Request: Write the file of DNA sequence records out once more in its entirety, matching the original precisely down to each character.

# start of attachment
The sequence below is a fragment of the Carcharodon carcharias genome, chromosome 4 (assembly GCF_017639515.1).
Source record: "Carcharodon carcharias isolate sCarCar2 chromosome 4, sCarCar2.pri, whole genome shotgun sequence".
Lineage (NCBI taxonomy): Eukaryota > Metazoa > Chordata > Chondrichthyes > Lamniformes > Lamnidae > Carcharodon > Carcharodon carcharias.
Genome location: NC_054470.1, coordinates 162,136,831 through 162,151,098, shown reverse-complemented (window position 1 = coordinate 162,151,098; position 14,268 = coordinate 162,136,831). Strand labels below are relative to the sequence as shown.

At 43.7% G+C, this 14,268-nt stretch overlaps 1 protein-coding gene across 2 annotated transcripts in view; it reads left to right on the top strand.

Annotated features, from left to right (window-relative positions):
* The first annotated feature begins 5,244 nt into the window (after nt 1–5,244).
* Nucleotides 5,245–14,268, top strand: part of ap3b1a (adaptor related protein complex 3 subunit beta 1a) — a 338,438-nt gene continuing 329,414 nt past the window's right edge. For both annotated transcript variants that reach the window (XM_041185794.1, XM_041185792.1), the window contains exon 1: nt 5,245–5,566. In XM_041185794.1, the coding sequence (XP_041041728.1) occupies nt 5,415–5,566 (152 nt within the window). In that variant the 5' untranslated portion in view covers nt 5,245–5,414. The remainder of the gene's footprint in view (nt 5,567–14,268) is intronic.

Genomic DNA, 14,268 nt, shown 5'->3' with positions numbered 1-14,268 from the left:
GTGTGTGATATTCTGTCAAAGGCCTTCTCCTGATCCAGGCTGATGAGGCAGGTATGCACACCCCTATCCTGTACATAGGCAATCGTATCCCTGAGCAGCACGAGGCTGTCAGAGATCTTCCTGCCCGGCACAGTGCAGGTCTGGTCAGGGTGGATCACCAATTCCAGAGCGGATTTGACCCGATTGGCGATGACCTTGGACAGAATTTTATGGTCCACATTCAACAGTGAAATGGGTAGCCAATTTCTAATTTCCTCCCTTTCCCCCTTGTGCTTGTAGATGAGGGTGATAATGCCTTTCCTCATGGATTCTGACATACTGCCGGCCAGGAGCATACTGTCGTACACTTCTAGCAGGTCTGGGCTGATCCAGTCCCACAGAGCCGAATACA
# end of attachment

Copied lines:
The sequence below is a fragment of the Carcharodon carcharias genome, chromosome 4 (assembly GCF_017639515.1).
Source record: "Carcharodon carcharias isolate sCarCar2 chromosome 4, sCarCar2.pri, whole genome shotgun sequence".
Lineage (NCBI taxonomy): Eukaryota > Metazoa > Chordata > Chondrichthyes > Lamniformes > Lamnidae > Carcharodon > Carcharodon carcharias.
Genome location: NC_054470.1, coordinates 162,136,831 through 162,151,098, shown reverse-complemented (window position 1 = coordinate 162,151,098; position 14,268 = coordinate 162,136,831). Strand labels below are relative to the sequence as shown.

At 43.7% G+C, this 14,268-nt stretch overlaps 1 protein-coding gene across 2 annotated transcripts in view; it reads left to right on the top strand.

Annotated features, from left to right (window-relative positions):
* The first annotated feature begins 5,244 nt into the window (after nt 1–5,244).
* Nucleotides 5,245–14,268, top strand: part of ap3b1a (adaptor related protein complex 3 subunit beta 1a) — a 338,438-nt gene continuing 329,414 nt past the window's right edge. For both annotated transcript variants that reach the window (XM_041185794.1, XM_041185792.1), the window contains exon 1: nt 5,245–5,566. In XM_041185794.1, the coding sequence (XP_041041728.1) occupies nt 5,415–5,566 (152 nt within the window). In that variant the 5' untranslated portion in view covers nt 5,245–5,414. The remainder of the gene's footprint in view (nt 5,567–14,268) is intronic.

Genomic DNA, 14,268 nt, shown 5'->3' with positions numbered 1-14,268 from the left:
GTGTGTGATATTCTGTCAAAGGCCTTCTCCTGATCCAGGCTGATGAGGCAGGTATGCACACCCCTATCCTGTACATAGGCAATCGTATCCCTGAGCAGCACGAGGCTGTCAGAGATCTTCCTGCCCGGCACAGTGCAGGTCTGGTCAGGGTGGATCACCAATTCCAGAGCGGATTTGACCCGATTGGCGATGACCTTGGACAGAATTTTATGGTCCACATTCAACAGTGAAATGGGTAGCCAATTTCTAATTTCCTCCCTTTCCCCCTTGTGCTTGTAGATGAGGGTGATAATGCCTTTCCTCATGGATTCTGACATACTGCCGGCCAGGAGCATACTGTCGTACACTTCTAGCAGGTCTGGGCTGATCCAGTCCCACAGAGCCGAATACA